Friday, April 17, 2015

Court Drops Contempt Case Against Bangalore

[PADA: Yep, fighting bogus gurus is a struggle. No kidding! Anyway, hopefully we will continue to make progress with this case and get these folks off our backs eventually. ys pd]  

Friday 17 April 2015
News updated at 8:53 AM IST 


High Court drops contempt proceedings against Iskcon

The High Court on Thursday dropped contempt proceedings against members of Iskcon (International Society for Krishna Consciousness) and advocates, which it initiated for an attempt to malign Justice K L Manjunath, a judge of the High Court.

A division bench comprising Justices N Kumar and Indrakala dropped the contempt petition against Jai Chaitanya Dasa, secretary, Iskcon; Madhu Pandit Dasa, president, Iskcon; senior counsel S K V Chalapathi; counsels V H Ron, Ramesh Babu and S A Maruthi Prasad, saying that there was no scandalous attack on the judiciary in the matter.

“In the entire episode, the court is not involved. No scandalous attack is made on any judge or the judiciary in discharging their judicial functions. It’s purely a private matter between the learned judge, who was a devotee of the private temple, its faction and advocates representing the faction. The Contempt of Court Act 1971 was not enacted by parliament to deal with the situation arising out of circumstances displayed before us,” the bench observed in its over 230-page order.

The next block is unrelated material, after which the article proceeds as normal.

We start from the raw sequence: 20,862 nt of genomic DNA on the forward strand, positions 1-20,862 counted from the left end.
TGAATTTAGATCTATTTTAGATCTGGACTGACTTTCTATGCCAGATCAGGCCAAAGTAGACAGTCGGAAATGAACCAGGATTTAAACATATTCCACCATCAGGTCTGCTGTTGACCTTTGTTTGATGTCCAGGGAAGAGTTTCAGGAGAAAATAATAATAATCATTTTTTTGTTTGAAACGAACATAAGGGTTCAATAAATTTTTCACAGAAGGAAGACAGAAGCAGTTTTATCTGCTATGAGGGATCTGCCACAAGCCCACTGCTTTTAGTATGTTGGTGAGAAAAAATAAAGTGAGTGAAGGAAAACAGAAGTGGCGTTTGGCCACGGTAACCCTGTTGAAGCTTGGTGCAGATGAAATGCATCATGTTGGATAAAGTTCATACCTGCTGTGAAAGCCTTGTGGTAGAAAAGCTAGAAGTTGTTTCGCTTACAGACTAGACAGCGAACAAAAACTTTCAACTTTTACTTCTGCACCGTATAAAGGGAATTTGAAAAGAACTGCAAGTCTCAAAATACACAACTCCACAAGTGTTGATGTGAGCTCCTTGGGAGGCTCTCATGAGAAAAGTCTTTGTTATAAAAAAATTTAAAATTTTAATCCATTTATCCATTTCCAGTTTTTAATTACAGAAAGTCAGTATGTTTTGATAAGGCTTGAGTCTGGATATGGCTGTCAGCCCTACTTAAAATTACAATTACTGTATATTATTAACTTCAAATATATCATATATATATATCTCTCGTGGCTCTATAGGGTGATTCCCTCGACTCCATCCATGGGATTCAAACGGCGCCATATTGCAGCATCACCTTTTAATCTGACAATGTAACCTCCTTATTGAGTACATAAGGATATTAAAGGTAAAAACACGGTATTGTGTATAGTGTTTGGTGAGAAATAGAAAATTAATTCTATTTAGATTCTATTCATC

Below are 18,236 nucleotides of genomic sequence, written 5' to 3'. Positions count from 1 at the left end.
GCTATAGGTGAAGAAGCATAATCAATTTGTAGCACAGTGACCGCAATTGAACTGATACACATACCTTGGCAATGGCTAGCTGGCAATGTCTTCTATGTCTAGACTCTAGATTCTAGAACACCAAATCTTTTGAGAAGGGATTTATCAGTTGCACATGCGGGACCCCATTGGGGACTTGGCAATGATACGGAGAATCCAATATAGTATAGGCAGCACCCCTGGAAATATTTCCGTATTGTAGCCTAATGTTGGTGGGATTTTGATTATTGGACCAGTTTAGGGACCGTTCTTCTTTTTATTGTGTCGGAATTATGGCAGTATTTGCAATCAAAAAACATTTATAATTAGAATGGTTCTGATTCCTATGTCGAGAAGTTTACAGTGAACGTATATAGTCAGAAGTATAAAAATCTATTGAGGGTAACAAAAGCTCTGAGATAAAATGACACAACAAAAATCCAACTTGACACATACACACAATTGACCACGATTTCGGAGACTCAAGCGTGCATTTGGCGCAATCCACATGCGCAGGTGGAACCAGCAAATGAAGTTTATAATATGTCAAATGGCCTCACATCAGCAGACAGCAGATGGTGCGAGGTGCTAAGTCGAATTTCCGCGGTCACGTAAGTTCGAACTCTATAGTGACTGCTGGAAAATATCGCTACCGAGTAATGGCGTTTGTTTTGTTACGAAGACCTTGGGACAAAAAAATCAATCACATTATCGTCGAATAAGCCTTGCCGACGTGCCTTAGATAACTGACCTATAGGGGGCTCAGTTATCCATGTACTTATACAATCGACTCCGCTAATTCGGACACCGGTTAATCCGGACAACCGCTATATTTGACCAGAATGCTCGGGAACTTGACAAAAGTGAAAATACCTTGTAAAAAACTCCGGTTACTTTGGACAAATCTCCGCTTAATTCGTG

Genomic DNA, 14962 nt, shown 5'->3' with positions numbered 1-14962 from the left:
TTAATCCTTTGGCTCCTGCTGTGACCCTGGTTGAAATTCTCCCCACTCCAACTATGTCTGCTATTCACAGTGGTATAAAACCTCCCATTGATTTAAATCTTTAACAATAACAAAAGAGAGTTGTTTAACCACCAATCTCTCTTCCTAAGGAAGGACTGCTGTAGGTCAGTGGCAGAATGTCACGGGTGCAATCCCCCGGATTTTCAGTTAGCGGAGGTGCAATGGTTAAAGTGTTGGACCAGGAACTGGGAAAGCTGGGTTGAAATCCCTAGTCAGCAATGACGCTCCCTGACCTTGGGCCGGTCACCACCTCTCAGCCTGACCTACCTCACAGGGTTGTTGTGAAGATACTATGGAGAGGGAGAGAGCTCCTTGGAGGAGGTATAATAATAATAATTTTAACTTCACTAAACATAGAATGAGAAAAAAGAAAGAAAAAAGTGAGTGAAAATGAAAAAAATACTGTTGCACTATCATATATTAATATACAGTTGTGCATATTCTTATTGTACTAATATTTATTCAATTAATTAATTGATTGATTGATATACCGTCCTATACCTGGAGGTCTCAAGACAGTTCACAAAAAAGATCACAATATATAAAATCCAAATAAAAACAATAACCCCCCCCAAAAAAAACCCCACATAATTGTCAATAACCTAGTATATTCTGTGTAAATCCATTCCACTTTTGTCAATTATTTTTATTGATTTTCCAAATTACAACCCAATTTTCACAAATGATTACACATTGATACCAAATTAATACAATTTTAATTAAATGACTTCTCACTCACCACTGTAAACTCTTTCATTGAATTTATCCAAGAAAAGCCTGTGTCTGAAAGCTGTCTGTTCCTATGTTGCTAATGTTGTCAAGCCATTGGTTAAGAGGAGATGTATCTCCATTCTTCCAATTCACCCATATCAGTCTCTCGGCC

Pointing out to the entire episode, which led to the contempt proceedings, the bench said the learned judge could not have taken note of the private communications relating to an appeal pending before him, as such things are forbidden.

“The two letters by the judge’s erstwhile senior counsel and his erstwhile junior colleague show they wanted to implicate their brother lawyers appearing in the case without any justification, which only speaks of professional jealousy. The learned judge could not see through this and was unnecessarily caught in the web. The erstwhile colleagues of the judge have not measured up to the standards of professional conduct and etiquette expected of them and it was improper on their part to have addressed those two letters. The learned judge also could not have taken note of these private communications relating to an appeal pending before him, as such private communications are forbidden,” the bench observed.

No comments:

Post a Comment

Note: Only a member of this blog may post a comment.